At the end of 2022 Hunter Yoder considered not racing professionally anymore because he wasn’t enjoying it. He decided to take a ride with Team PRMX for ’23 and give it another shot and he found the passion again. For 2024, Hunter is back with the team with and has a new confident outlook. We recently checked-in with him to discuss all that has been going on recently.
For the full interview, check out the Vital MX podcast network anywhere you get your podcasts. If you’re interested in the condensed written version, scroll down just a bit further.
Jamie Guida – Vital MX: What’s been going on, Hunter?
Hunter Yoder: Nothing much. I’m going to do some riding here in a bit, and I just returned from Australia two days ago. I’m back at South of the Border and ready to do some hammer time to prepare for A1.
Vital MX: You told me off-air that you’re headed to the track a little later today. What was the reasoning for that?
Hunter: Today is my first day back riding, so I’m not doing a whole lot today. I am going to try a new setting, but the suspension guy is coming from Florida to South Carolina. He left last night and didn’t make it all the way. He pulled in about an hour ago, so we waited for him.
Vital MX: You were on PRMX Kawasaki for the 2023 season. You finished 14th overall in your first full season of Supercross. What did you learn this year, and how do you feel about your performance?
Hunter: I feel good about it. I know 14th isn’t anything crazy, but I didn’t have a clue where I’d be. In my first year, I only made two main events, which was kind of a wash. Then, coming into ’23, it’s not that I was unprepared, but I had no guidance or a trainer. I was doing all of my own riding stuff and had no idea how I would do. I really surprised myself with several things. I qualified in the top ten two or three times and led some laps in a heat race. That was a big thing to check off my list. To lead a pro-Supercross is something not many people get to experience. That was awesome and a big confidence booster. There were a lot of things I slowly learned and got better at, which I didn’t even know coming into the year. For me, to do a couple of those things made for a big year.
Vital MX: Can you give us an example of something you learned that you weren’t expecting?
Hunter: There were a lot. I talked to people who told me it takes at least three years to settle yourself into Supercross. The first is how everyone is ready to go when the flag drops in free practice. I had to work on that because I want to be a top guy. I needed to get out there, ride with the top guys, and learn the track quickly. I can do that well most of the time, but I worked on it a lot coming in and during the season. When I’d get to a new practice track or a race track, I tried to dial it in by lap two or three. When you do a track walk, it’s one thing to guess what rhythms or combos you are going to do. It’s very different during race time because the lines form differently, and you get acceleration and braking bumps. That was something I had to take into account. Trying to picture the track in race shape instead of when it’s smooth during track walk is important.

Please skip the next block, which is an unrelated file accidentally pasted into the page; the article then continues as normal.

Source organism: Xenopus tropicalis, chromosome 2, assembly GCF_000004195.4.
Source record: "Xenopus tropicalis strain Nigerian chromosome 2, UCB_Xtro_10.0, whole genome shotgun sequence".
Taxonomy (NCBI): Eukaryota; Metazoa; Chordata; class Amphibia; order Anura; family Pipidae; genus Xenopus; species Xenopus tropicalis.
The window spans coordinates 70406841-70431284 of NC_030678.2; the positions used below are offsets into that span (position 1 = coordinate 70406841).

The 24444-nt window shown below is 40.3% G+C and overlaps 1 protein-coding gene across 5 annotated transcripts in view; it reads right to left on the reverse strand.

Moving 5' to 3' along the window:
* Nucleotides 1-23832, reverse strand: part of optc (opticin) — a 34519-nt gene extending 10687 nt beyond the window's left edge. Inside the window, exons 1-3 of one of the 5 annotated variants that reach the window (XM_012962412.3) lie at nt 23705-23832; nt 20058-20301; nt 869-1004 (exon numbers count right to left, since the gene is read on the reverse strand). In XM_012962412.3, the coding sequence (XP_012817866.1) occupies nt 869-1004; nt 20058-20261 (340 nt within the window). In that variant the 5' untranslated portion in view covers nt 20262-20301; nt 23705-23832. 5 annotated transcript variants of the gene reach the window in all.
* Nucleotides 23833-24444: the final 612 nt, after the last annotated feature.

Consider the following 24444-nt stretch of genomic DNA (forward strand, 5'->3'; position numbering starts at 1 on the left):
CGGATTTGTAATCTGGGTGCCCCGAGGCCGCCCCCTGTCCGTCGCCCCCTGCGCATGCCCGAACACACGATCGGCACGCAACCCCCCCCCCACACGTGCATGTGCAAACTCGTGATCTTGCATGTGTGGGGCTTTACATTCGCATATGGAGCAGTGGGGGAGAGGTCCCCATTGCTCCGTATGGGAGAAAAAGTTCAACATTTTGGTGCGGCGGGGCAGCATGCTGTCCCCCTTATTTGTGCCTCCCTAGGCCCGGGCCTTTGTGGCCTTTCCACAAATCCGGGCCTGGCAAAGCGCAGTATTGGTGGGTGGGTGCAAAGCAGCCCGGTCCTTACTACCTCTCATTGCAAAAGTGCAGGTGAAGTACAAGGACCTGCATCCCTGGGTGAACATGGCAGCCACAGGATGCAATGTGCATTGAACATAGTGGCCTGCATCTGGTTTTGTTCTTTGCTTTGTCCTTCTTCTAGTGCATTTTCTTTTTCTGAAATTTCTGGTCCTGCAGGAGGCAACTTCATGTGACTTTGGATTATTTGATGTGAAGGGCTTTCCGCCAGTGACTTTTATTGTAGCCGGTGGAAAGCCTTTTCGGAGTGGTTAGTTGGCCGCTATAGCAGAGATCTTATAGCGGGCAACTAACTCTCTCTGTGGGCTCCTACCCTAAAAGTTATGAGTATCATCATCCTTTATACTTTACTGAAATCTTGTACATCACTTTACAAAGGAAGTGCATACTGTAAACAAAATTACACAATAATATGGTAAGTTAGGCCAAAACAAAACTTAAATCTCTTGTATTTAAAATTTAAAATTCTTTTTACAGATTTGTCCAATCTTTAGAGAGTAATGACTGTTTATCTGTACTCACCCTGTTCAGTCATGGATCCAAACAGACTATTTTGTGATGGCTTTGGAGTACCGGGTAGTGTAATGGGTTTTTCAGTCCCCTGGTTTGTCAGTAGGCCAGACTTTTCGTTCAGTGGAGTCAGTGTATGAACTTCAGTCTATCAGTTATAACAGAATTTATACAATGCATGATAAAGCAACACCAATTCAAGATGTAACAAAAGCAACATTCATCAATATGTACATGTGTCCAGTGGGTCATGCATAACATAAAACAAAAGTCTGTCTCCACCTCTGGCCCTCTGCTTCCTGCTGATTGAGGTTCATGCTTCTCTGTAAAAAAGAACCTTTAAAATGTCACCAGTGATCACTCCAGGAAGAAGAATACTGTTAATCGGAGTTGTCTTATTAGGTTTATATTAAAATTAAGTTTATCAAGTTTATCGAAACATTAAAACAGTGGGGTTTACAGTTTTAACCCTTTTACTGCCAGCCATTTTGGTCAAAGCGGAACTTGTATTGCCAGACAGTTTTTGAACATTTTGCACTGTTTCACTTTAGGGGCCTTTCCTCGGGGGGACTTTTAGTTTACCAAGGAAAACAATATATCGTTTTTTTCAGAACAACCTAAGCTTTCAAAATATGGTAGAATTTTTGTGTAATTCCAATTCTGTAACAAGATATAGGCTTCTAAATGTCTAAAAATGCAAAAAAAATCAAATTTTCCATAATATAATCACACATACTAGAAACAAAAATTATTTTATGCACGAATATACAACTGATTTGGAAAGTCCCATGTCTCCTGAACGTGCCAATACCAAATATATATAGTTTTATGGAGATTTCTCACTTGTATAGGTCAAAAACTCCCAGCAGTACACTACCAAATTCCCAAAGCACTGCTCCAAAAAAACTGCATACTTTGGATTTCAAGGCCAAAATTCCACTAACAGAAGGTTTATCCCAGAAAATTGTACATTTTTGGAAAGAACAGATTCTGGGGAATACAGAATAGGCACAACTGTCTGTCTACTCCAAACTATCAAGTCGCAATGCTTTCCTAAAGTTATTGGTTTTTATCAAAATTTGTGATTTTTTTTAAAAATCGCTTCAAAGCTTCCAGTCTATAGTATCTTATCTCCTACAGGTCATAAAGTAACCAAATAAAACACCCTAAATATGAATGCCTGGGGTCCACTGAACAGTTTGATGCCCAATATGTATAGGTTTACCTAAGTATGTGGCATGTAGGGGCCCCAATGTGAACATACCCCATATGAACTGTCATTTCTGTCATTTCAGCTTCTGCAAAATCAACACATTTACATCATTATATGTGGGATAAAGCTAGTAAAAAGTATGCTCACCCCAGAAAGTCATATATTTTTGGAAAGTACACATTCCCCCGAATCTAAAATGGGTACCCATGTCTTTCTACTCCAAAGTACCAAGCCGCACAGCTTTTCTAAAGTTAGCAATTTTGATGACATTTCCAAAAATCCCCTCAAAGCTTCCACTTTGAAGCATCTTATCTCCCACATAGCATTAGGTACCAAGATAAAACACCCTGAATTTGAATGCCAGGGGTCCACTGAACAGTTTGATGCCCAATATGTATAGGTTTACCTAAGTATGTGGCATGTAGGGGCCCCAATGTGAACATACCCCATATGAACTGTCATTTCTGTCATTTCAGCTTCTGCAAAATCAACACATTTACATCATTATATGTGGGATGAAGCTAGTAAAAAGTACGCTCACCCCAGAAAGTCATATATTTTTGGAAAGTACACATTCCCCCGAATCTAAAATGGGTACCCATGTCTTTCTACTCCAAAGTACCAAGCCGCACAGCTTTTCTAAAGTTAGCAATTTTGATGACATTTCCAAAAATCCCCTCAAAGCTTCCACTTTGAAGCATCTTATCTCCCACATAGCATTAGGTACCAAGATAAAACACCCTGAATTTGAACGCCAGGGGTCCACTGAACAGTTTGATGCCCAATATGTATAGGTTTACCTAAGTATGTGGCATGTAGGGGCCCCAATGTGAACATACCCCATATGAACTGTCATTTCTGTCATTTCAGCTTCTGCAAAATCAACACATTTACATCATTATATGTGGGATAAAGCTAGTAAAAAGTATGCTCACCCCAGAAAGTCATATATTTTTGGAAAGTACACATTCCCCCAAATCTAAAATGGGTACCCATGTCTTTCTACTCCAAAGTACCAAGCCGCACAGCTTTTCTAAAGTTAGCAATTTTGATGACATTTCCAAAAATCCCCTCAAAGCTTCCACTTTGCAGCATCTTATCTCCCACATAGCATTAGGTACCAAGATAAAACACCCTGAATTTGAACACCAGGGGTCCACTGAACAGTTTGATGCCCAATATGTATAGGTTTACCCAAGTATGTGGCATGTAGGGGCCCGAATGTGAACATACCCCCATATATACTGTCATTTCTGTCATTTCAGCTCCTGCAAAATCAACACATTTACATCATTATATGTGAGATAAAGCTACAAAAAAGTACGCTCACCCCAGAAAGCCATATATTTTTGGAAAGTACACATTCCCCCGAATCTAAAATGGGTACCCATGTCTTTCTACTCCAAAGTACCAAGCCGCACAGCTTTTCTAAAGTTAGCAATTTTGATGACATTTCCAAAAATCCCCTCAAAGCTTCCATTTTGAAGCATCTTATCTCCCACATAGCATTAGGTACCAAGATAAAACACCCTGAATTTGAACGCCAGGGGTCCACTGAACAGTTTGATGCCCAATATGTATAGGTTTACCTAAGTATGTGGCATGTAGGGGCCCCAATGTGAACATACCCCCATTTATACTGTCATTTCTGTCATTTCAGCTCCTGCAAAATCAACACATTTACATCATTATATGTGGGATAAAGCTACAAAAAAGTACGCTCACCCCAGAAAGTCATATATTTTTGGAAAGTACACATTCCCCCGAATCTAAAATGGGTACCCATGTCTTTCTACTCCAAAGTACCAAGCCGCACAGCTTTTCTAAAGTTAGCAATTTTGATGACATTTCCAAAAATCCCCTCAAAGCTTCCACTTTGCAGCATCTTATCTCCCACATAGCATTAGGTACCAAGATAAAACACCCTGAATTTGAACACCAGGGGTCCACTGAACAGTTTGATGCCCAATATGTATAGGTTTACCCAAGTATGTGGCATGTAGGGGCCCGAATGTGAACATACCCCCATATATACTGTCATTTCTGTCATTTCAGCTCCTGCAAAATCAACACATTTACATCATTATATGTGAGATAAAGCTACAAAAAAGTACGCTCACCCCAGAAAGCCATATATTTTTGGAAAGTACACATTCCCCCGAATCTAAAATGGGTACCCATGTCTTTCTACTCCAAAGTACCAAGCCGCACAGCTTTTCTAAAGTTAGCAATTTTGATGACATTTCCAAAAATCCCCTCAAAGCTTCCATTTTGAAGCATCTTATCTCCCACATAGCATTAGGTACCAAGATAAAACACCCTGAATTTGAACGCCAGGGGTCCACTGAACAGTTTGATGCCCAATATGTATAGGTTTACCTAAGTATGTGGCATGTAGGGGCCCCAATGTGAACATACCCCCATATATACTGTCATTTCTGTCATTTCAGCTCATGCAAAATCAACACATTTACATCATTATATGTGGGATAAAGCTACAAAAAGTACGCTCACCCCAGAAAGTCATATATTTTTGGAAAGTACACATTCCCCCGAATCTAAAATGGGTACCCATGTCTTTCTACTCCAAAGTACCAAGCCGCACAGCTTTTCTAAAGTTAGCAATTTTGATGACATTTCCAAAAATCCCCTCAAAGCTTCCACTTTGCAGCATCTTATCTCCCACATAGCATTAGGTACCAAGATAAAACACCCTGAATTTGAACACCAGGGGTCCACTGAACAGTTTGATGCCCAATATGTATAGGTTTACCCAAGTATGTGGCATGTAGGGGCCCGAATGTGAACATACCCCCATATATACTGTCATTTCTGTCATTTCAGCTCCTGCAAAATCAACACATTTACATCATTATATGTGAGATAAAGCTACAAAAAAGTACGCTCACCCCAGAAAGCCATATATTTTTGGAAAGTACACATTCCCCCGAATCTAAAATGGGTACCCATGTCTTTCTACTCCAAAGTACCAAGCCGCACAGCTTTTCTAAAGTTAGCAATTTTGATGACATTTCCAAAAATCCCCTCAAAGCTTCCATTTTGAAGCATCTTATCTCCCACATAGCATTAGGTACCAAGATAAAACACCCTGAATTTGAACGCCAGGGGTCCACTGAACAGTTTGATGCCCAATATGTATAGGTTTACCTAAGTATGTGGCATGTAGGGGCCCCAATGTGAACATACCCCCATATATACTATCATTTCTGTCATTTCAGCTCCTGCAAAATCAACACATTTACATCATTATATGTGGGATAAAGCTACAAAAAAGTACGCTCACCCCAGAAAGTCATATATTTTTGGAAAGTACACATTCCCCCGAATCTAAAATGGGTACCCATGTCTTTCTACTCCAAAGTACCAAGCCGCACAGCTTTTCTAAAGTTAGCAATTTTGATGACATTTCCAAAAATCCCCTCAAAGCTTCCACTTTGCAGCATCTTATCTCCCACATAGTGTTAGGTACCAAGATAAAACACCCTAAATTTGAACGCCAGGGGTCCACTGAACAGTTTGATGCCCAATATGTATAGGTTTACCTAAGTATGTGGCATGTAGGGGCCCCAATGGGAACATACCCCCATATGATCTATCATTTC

Vital MX: You mentioned not having any guidance and doing your own training last year. Has that changed for ’24?
Hunter: Around this time last year, a local trainer in Florida came up for a few days to do a trial run with us for a couple of days of riding. I ended up going home for Christmas. That was the last two days of my pre-season last year. Then, he came to round two or three and became the full-time trainer for the Partzilla PRMX team. He’s back for a second year, so he and I have grown close over the last nine months. I’m super pumped about it. He was my trainer through the summer as well. That is the program I’m on for now. He does all my riding and gym stuff, which is nice to have the same person around.
Vital MX: As I recall, before the 2023 season, you considered not racing. Do I remember that correctly?
Hunter: Yeah. I made it known on PulpMX because it was a big thing in my career. I have always been super pumped to go ride or race, and that was the first time I didn’t want to be around dirt bikes. 2022 was very hard on me mentally, and there were multiple things before that. They didn’t bother me then, but after the ’22 season ended, it all piled on top. I came in with a lot of big expectations that I didn’t come close to. It took a big toll on me.
Vital MX: That’s the stuff many fans don’t get to hear about. It’s crazy what a difference a year makes because it sounds like you’re back and ready to go.
Hunter: I don’t know if it’s been announced publicly, but about 13 months ago, I first came to SOB, and that’s when Julien (Perrier) offered me a ride. It was kind of my last resort. I didn’t know anything about Julien or the team, so I was going out on a limb to do anything to make it work. I had a good year, and now I have a new two-year deal with him for ’24 and ’25. I’m over the moon about it. As you said, “What a difference a year makes.” From not racing to a two-year deal in about a year is wild.